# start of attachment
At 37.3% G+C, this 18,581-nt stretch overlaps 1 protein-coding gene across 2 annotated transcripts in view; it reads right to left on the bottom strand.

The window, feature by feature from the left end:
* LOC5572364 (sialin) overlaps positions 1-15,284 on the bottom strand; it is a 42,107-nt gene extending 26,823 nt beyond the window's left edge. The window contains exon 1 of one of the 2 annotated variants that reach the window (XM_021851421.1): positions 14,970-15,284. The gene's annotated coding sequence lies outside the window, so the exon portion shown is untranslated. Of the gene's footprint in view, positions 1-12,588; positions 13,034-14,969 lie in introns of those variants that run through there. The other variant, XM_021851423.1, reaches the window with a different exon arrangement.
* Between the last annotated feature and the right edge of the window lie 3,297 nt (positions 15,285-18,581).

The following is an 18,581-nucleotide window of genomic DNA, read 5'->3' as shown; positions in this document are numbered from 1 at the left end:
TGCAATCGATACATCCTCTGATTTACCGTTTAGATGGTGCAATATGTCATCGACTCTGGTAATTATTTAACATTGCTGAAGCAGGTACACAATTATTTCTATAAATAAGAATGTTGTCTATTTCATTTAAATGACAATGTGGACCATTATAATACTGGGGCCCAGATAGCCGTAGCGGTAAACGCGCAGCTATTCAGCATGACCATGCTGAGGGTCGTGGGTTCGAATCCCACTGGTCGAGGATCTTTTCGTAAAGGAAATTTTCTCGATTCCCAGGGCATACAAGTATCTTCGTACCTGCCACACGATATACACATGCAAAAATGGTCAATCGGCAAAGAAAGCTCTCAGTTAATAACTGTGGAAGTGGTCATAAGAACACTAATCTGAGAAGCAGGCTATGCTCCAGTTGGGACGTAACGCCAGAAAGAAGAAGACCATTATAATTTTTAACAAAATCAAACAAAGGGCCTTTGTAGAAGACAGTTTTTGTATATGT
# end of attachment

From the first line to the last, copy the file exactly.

At 37.3% G+C, this 18,581-nt stretch overlaps 1 protein-coding gene across 2 annotated transcripts in view; it reads right to left on the bottom strand.

The window, feature by feature from the left end:
* LOC5572364 (sialin) overlaps positions 1-15,284 on the bottom strand; it is a 42,107-nt gene extending 26,823 nt beyond the window's left edge. The window contains exon 1 of one of the 2 annotated variants that reach the window (XM_021851421.1): positions 14,970-15,284. The gene's annotated coding sequence lies outside the window, so the exon portion shown is untranslated. Of the gene's footprint in view, positions 1-12,588; positions 13,034-14,969 lie in introns of those variants that run through there. The other variant, XM_021851423.1, reaches the window with a different exon arrangement.
* Between the last annotated feature and the right edge of the window lie 3,297 nt (positions 15,285-18,581).

The following is an 18,581-nucleotide window of genomic DNA, read 5'->3' as shown; positions in this document are numbered from 1 at the left end:
TGCAATCGATACATCCTCTGATTTACCGTTTAGATGGTGCAATATGTCATCGACTCTGGTAATTATTTAACATTGCTGAAGCAGGTACACAATTATTTCTATAAATAAGAATGTTGTCTATTTCATTTAAATGACAATGTGGACCATTATAATACTGGGGCCCAGATAGCCGTAGCGGTAAACGCGCAGCTATTCAGCATGACCATGCTGAGGGTCGTGGGTTCGAATCCCACTGGTCGAGGATCTTTTCGTAAAGGAAATTTTCTCGATTCCCAGGGCATACAAGTATCTTCGTACCTGCCACACGATATACACATGCAAAAATGGTCAATCGGCAAAGAAAGCTCTCAGTTAATAACTGTGGAAGTGGTCATAAGAACACTAATCTGAGAAGCAGGCTATGCTCCAGTTGGGACGTAACGCCAGAAAGAAGAAGACCATTATAATTTTTAACAAAATCAAACAAAGGGCCTTTGTAGAAGACAGTTTTTGTATATGT